Gloucestershire chemo unit stopped by staff shortage

NHS Gloucestershire's mobile chemotherapy unit
Image caption Charity Hope for Tomorrow runs four mobile chemotherapy units and is planning a fifth

A mobile chemotherapy service in Gloucestershire has been temporarily stopped due to staff shortages, according to an NHS trust.

Gloucestershire Hospitals NHS Foundation Trust said it has too few experienced cancer nurses with chemotherapy training.

Patients will be treated at Cheltenham General Hospital instead.

The vehicle is run by charity Hope for Tomorrow and staffed with two NHS chemotherapy nurses and a driver.

Dr Frank Harsent, chief executive of the trust, has asked patients for their understanding "over the next few months" while it worked to restore the service.


"We are continuing to seek experienced cancer nurses with specialist training however, this process is regrettably taking longer than we had hoped," he said.

"The safety of our patients is a priority and we will temporarily provide treatment at Cheltenham General Hospital until we recruit the right people to the role."

The staff at the unit are from the hospital's oncology team.

Hope for Tomorrow runs four mobile chemotherapy units including ones in Wiltshire, Somerset, and Hampshire, and is fundraising to create a fifth.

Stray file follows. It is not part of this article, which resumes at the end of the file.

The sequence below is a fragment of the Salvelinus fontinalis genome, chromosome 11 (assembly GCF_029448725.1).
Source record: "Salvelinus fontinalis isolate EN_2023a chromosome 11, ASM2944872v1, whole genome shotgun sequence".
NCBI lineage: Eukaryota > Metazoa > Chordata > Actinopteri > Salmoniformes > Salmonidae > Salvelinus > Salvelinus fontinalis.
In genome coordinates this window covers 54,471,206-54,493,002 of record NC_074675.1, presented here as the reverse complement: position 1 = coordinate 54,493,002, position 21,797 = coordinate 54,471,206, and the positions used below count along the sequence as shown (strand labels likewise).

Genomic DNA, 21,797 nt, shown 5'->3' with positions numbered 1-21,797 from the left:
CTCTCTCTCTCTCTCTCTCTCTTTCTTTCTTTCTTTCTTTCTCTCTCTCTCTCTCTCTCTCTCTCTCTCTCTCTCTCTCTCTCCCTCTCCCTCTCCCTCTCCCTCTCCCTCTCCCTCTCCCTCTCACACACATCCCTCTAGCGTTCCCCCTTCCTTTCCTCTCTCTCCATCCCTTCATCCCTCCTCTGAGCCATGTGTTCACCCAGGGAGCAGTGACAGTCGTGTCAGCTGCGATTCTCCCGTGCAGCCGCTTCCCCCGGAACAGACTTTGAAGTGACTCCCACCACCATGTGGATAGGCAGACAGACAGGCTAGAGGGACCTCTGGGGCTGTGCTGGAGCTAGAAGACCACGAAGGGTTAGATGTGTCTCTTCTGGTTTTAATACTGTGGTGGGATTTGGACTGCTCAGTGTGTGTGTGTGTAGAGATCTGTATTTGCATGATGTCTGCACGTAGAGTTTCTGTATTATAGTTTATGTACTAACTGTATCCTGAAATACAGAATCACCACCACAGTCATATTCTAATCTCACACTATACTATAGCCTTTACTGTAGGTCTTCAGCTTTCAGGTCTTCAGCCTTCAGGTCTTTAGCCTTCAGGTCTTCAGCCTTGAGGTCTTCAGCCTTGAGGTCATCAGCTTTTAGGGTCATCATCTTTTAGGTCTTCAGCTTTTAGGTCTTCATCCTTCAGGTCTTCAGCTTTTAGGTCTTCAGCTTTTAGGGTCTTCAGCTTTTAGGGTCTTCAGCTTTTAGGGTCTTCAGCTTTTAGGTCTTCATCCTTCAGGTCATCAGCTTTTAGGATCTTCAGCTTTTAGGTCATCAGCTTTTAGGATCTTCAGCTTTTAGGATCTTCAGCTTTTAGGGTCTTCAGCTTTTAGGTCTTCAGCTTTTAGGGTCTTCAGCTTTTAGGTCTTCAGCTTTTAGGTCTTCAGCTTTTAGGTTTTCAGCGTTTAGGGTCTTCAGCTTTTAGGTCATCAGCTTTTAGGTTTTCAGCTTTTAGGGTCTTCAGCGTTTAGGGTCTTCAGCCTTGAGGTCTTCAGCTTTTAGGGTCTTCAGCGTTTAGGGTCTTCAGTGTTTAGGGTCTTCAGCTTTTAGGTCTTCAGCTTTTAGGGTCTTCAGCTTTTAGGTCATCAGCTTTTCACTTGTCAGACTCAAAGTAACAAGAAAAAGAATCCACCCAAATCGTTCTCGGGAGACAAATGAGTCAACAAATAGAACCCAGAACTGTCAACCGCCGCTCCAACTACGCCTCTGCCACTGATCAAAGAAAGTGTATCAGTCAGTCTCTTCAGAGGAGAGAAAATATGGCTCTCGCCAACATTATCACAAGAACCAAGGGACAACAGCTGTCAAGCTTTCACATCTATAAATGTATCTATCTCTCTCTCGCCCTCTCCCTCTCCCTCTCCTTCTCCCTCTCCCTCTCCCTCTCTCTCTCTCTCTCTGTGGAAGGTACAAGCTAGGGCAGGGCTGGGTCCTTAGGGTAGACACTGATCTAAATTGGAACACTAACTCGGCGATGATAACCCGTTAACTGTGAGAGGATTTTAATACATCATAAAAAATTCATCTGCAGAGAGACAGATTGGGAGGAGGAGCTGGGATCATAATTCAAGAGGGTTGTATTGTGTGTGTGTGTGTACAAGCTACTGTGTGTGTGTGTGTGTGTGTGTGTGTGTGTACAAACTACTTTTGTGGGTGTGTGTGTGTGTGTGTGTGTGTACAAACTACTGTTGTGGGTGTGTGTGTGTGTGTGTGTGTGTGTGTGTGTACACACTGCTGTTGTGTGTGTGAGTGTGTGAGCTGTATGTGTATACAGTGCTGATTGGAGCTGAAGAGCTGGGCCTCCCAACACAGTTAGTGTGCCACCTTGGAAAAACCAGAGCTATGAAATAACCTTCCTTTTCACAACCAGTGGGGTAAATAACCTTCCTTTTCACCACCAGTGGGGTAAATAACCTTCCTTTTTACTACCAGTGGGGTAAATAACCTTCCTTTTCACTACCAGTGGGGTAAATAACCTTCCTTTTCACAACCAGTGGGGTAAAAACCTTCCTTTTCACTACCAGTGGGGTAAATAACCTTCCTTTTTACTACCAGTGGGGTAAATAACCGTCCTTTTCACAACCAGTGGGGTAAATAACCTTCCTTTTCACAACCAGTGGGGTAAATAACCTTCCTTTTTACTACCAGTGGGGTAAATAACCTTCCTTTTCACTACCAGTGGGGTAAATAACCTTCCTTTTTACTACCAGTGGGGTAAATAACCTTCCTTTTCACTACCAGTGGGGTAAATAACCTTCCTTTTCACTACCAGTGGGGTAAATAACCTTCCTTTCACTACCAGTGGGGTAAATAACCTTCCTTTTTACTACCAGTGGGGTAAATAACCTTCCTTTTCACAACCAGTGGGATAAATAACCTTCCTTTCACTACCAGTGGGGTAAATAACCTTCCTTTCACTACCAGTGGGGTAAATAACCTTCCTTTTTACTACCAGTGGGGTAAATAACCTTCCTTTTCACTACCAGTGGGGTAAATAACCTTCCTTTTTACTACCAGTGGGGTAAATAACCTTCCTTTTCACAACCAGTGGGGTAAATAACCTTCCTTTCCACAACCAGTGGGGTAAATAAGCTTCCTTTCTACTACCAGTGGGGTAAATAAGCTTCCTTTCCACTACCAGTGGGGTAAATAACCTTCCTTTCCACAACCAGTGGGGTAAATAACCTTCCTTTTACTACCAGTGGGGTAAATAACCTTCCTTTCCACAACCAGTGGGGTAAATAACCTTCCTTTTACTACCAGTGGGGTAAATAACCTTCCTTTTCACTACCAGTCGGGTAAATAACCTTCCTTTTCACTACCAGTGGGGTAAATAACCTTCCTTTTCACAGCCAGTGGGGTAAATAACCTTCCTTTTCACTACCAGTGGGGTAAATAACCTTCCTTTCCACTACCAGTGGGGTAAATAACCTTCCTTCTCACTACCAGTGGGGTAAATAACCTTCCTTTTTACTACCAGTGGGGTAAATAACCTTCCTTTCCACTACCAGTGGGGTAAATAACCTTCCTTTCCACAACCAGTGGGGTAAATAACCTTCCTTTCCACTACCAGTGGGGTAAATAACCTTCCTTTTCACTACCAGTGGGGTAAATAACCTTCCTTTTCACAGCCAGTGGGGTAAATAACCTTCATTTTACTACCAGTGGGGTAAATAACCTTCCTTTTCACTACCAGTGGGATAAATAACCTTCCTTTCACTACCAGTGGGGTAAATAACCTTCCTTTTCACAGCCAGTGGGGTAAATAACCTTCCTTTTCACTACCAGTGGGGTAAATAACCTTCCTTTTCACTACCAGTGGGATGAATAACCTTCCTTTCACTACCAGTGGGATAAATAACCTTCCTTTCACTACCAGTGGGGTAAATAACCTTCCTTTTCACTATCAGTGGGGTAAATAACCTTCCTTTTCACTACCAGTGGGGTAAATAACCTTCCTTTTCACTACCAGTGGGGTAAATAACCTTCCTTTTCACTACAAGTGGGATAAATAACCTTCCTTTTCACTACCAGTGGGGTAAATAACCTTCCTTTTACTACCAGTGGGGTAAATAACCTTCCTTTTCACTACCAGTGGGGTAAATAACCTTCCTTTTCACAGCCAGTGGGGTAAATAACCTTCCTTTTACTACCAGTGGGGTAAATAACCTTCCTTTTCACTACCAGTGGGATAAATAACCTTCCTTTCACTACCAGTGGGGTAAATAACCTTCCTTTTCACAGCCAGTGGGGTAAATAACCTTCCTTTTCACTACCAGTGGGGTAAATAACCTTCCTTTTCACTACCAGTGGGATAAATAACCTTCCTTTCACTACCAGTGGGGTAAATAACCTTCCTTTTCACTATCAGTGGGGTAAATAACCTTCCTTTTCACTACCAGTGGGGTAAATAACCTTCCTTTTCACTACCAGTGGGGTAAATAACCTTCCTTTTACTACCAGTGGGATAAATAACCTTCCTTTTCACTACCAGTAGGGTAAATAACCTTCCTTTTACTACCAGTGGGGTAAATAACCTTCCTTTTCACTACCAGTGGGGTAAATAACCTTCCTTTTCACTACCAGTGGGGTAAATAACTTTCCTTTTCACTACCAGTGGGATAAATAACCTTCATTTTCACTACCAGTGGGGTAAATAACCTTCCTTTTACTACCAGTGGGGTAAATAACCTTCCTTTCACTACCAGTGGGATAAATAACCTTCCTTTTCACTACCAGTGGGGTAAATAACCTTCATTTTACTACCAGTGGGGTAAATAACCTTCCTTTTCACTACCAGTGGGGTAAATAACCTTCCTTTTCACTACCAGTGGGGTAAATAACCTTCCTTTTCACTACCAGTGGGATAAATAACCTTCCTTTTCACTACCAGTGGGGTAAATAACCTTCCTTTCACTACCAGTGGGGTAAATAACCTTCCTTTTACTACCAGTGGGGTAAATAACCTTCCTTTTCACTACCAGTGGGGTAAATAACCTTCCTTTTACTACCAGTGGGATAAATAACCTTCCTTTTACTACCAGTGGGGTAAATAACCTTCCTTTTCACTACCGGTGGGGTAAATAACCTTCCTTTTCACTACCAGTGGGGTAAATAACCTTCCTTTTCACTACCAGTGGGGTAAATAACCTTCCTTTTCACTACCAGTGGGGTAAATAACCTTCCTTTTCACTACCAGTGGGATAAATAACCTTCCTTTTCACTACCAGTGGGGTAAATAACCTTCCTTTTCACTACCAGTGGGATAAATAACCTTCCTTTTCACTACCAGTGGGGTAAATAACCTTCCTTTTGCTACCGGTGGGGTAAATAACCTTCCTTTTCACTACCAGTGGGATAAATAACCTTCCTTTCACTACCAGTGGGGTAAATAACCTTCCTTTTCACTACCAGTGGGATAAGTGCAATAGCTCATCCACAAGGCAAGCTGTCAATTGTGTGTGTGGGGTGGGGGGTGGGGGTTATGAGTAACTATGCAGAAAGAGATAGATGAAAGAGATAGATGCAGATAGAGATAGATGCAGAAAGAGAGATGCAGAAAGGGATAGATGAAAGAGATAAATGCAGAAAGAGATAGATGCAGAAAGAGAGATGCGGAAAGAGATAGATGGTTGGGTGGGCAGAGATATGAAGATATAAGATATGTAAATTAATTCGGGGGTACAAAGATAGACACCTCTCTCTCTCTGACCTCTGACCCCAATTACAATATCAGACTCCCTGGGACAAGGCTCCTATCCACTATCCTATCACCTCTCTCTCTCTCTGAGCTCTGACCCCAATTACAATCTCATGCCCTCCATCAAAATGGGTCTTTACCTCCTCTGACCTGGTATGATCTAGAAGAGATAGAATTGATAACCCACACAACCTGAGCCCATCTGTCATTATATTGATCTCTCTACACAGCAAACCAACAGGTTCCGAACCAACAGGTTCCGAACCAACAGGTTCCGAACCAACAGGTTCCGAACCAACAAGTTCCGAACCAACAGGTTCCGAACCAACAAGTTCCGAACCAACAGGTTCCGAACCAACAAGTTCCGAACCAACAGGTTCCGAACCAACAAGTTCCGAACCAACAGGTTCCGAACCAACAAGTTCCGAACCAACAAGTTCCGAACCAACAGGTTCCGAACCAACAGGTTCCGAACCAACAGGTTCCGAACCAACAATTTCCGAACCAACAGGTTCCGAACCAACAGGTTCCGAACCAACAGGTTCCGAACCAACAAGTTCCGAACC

Christine Mills MBE, who launched the Tetbury-based charity in 2003 after her husband died from the disease, said she believed the trust was working to resolve the situation as soon as possible.

She said: "Hope for Tomorrow provides the mobile chemotherapy unit to Cheltenham oncology centre but the operational and staffing side is the responsibility of the Gloucestershire Hospitals NHS Foundation Trust, therefore we are unable to comment from this perspective.

The mobile unit, which costs £260,000 to build and maintain over three years, has been in operation since 2007.

The charity said it has treated more than 3,000 patients and saved them over 70,000 miles of travel.

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